Theology, at least biblically speaking, isn’t about a set of beliefs or propositions. Theologically, the Bible is about encounter – the encounter and experience of God in the world. The notion of theology as a set of propositional beliefs, while having antecedents in the biblical past and Christian historical development, is really a post-reformation creation by Protestants and Catholics as they defined their theologies in contradistinction to each other: think of the myriad of confessions and statements of faith, as well as the Council of Trent, with formalized and put boundaries on what Christians believed. However, this was never the essence of either Luther or Catholicism.
Biblically speaking, the Old Testament—the Hebrew Bible—is the story of encounters with God through the myriad of characters who populate the text and story. Adam and Eve encounter God in the Garden of Eden. The patriarchs encounter God in their life journey and progression; two of the most notable of these stories are Abraham’s dining with God (later edited and interpreted to be angels) and Jacob’s wrestling with God (also later edited and interpreted to be angels). The encounter with God continues, perhaps most famously with Moses and the Burning Bush and at Sinai. Later, direct encounters with God occur in the Temple.
The New Testament continues this notion of encountering God with the enfleshment of God in the person of Jesus of Christ. Christ incarnate, God among us, Emmanuel, is the direct encounter with the living God on earth. Even Paul’s conversion is one of encounter, he is adamant in his letters that he encountered the risen Lord on the road to Damascus. No where do we find theology as a set of propositions to believe—in fact, another element of later Protestant propositional theology is influenced by Enlightenment theories of science with its logical systematic theories of determinism.[i]
Catholic theology is deeply sacramental. Sacrament, from Sacra, sacred, and sacramentum, binding, was defined by Augustine as “an outward sign of inward grace.” The meaning of Catholic theology follows the biblical concept of encounter through the institutions of the sacraments. You encounter God, Christ, through the Eucharist; through marriage; through confession; through the mass itself, etc. While there were defined beliefs that became associated with Catholic theology, the emphasis is not on correct belief as such but direct encounter through the sacraments. Catholic sacramental theology is drawn from biblical typology and archetypes. Moreover, one encounters Christ in the world through members of His body.
The encounter with God, per Catholicism, begins with creation (as it is in Genesis) and climaxes in baptism (archetypally foreshadowed by God separating the waters in Genesis 1 and Noah’s Flood bringing about rebirth, recreation, in Genesis 6-9). The encounter with God is also through the Priesthood, since the High Priest is Christ Himself and the Priesthood is Christ Himself (archetypally foreshadowed by Melchizedek and the Judean priesthood after the Exodus). The culmination of the encounter with God is then found in the Eucharist, per Christ’s institution of that sacrament in John 6, itself foreshadowed from the manna from heaven in Exodus. Anti-Catholic theology is rooted in misunderstanding rather than “not being biblical.” Catholic sacramental theology is directly drawn from the theology of encounter in the Bible; whether one accepts the validity of the continuity is a different matter entirely. But as Augustine wrote in The City of God:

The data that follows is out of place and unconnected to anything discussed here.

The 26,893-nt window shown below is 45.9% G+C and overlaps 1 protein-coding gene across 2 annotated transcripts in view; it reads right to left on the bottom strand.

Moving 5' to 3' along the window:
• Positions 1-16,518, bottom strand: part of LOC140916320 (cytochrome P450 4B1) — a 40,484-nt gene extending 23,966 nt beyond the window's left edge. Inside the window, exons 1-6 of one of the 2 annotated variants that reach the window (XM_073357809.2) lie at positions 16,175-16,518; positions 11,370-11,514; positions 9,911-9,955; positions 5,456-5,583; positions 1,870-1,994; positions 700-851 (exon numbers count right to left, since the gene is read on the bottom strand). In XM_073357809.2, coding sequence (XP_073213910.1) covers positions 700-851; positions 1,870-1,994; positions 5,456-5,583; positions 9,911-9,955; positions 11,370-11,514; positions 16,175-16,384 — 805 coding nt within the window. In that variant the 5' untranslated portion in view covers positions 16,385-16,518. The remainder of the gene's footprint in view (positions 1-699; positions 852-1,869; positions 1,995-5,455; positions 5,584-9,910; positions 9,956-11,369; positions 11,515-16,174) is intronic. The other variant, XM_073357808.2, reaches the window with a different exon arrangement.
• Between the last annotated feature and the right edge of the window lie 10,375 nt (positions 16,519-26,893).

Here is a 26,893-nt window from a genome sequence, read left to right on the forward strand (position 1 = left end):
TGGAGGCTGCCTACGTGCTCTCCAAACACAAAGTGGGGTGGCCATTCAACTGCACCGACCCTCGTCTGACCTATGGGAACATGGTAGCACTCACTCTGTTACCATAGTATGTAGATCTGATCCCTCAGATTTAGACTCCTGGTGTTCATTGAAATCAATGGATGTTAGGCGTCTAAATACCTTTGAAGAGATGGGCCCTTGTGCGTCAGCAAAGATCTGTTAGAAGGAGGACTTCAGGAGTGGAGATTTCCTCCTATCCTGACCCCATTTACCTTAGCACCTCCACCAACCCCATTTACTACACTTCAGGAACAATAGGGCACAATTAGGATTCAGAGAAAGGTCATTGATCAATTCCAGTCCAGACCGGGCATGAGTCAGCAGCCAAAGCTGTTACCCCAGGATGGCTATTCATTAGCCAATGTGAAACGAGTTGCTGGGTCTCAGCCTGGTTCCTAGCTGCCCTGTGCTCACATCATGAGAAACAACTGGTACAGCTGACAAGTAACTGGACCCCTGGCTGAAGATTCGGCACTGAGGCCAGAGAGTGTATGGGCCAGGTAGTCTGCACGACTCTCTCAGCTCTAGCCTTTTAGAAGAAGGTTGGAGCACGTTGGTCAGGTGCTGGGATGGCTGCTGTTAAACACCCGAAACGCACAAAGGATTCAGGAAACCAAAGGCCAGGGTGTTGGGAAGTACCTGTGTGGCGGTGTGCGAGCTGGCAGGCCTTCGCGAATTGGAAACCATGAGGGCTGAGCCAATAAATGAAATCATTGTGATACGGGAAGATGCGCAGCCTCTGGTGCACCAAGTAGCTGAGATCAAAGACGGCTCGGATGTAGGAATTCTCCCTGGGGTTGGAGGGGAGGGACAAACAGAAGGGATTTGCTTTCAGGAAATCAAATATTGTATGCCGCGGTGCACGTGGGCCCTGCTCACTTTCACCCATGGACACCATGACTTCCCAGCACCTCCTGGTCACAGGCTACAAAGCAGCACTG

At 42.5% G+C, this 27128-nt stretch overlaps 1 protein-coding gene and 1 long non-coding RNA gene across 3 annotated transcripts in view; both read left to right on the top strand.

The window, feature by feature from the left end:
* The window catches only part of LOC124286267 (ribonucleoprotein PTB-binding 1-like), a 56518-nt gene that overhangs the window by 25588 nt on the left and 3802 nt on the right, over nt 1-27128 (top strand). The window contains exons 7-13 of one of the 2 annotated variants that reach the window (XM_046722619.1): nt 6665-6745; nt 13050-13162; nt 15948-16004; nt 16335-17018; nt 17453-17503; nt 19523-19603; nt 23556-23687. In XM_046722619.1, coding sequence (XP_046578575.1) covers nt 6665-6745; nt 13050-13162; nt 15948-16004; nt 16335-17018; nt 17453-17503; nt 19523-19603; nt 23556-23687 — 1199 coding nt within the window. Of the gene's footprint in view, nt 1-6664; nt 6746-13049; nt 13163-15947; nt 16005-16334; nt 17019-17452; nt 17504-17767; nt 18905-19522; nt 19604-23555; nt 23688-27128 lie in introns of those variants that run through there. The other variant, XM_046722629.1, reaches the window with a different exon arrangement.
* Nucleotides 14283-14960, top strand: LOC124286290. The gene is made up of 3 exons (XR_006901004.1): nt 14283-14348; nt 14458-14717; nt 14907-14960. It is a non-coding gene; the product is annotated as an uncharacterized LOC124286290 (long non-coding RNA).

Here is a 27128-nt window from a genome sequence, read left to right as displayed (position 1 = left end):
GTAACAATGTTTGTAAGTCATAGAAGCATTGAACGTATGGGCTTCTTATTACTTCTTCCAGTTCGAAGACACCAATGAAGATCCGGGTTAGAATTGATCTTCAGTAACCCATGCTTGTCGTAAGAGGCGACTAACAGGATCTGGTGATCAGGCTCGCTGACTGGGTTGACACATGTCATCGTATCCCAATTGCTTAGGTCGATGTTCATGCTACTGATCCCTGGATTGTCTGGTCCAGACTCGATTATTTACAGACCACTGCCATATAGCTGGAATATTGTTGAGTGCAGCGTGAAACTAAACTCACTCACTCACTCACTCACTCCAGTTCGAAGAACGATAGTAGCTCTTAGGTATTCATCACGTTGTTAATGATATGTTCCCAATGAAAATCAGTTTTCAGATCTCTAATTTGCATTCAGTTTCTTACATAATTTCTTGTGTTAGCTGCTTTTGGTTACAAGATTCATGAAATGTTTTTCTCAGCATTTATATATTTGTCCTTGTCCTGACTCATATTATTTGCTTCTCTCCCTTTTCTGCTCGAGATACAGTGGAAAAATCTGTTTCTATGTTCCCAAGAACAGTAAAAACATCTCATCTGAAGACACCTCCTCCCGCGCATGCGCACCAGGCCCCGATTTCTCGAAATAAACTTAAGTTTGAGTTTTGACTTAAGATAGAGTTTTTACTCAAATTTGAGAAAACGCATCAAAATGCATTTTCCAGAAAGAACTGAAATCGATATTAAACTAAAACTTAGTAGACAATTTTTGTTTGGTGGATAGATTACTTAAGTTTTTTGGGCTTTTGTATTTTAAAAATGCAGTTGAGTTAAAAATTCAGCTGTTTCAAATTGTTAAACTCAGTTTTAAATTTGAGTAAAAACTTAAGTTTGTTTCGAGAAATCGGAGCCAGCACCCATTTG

Thus He is both the Priest who offers and the Sacrifice offered. And He designed that there should be a daily sign of this in the sacrifice of the Church, which, being His body, learns to offer herself through Him. Of this true Sacrifice the ancient sacrifices of the saints were the various and numerous signs; and it was thus variously figured, just as one thing is signified by a variety of words, that there may be less weariness when we speak of it much. To this supreme and true sacrifice all false sacrifices have given place.
Yet we can see that the meaning of Catholic theology is encounter, primarily through the sacraments. But you can also encounter God through creation itself (this is called sacramentality). Encounter is the essence of Catholic theology. The Bible is important insofar that it contains the record of encountering God and serves as the foundational basis for sacramental encounter. We might go as far as saying that the Catholic primacy of encounter is with God in external things that impact your interior life. Thus we discover the materiality to Catholic theology. God is there in all the things of the world.
[i] See Theodore Bozeman’s Protestants in an Age of Science: The Baconian Ideal and Antebellum American Religious Thought.
Hesiod, Paul Krause in real life, is the editor-in-chief of VoegelinView. He is writer, classicist, and historian. He has written on the arts, culture, classics, literature, philosophy, religion, and history for numerous journals, magazines, and newspapers. He is the author of The Odyssey of Love and the Politics of Plato, and a contributor to the College Lecture Today and the forthcoming book Diseases, Disasters, and Political Theory. He holds master’s degrees in philosophy and religious studies (biblical studies & theology) from the University of Buckingham and Yale, and a bachelor’s degree in economics, history, and philosophy from Baldwin Wallace University.
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